Reflections on an Honors Seminar in Media & Religion

By: Andrew D. Pritchard, Ph.D., Esq.
Assistant Professor of Media Law and Ethics
Greenlee School of Journalism and Communication
Iowa State University of Science and Technology

I enjoy few things more than bragging about rock-star students, so I am especially happy to pass along some lessons learned this past semester as I facilitated an honors seminar titled “Media and Religion in American History. After the first week, I did little more than nudge and suggest as Maddy, Baylie, Garret, Jeff, and Chrissy taught each other through their perceptive observations and lively discussions.

The class met weekly for two hours. The only assignment was that students take turns being the discussion leader for the week, responsible for coming to class with a brief written summary of the week’s readings and a list of questions and discussion topics.

In designing the courses, I held to two main goals. First, I wanted to exploit the universality of historical writing to make the topic accessible to students from a variety of majors. I tried to avoid chapters or articles that depended heavily on specialist vocabulary or specific technical or theoretical knowledge. (When these were unavoidable, I paused discussion to explain them.) Second, I wanted to course to proceed beyond chronology and explore patterns, questions, and debates that transcend time periods or media formats. Thus, I alternated weeks between historical periods and more wide-ranging conceptual readings. Historically, the class began with the first North American printing press in the early 1600s. Thematically, students encountered such persistent controversies as who should control religious media, how religious and secular content creators depict one another, the commercialization of religious symbols, and depictions of non-Western religions and “fringe” spiritualities in popular entertainment.

At our last class meeting, I asked the students to assess the course, since honors seminars do not participate in the usual course evaluations. They had many heartening things to say about the course, echoing observations they had made throughout the semester:

Students enjoyed stepping outside their majors. The students majoring in technology or physical sciences, in particular, noted that they deliberately sought honors seminars on more humanistic topics than the rest of their coursework.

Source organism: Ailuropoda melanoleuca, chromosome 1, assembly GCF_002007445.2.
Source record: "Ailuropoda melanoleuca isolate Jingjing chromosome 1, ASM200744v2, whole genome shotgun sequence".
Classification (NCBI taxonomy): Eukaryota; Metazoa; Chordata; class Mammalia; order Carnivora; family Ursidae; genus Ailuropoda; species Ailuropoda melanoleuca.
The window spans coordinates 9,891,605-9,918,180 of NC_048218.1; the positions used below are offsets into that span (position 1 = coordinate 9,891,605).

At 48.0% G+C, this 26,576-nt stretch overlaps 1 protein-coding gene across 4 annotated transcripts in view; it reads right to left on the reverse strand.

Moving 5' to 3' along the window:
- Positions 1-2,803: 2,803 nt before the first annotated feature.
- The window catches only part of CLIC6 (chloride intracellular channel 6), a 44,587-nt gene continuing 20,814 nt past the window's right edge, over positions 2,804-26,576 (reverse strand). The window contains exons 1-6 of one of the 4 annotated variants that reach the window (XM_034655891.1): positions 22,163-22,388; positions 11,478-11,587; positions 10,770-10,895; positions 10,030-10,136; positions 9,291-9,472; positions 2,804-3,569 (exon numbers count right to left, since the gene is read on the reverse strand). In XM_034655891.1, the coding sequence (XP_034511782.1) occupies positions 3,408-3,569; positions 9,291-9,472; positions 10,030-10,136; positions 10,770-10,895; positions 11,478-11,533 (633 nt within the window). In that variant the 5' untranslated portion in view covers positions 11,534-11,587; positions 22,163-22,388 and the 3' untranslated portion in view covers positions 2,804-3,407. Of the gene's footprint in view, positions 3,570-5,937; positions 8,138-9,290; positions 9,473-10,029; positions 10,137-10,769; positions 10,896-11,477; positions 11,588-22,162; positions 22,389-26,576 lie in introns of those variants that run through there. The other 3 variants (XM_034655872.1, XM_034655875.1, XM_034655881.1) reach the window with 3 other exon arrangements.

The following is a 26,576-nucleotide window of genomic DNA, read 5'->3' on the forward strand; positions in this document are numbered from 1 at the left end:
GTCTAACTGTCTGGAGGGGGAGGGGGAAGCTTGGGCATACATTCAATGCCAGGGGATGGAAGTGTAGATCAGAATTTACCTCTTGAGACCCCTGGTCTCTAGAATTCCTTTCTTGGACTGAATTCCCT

At the same time, they connected the seminar to their other coursework. The semester was replete with stories about topics or historical events from our readings that had come up in other classes. Students shared excitement and humor at recognizing the name of an important philosopher in readings for a different class, or encounter other aspects of a historical period we had studied.

Students liked the discussion format. Without question, the students’ most common and most forcefully expressed opinion about the class was how much they enjoyed following the discussion of difficult and complex subjects wherever it led, rather than the lecture-driven memorization they encountered in many other classes.

They appreciated not having the pressure of exams. It’s tempting to write off this point with a bit of snark, but these students were as diligent and organized as I could ask for. They noted throughout the semester that they read differently and got more value from their out-of-class time knowing that they were reading for ideas rather than for likely exam questions.

It’s difficult to imagine teaching a course in this structure, so dependent on student preparation and interaction, in a large lecture setting or with less-dedicated students. In the honors setting, however, the students came away from the course with not only an arsenal of insights about media and religion in society but also with an appreciation for this style of intrinsically motivated education in a community of learners.

I’ll happily share my syllabus, including full citations for the readings, with anyone interested in this kind of course. You can email me at apritch[at]iastate[dot]edu.

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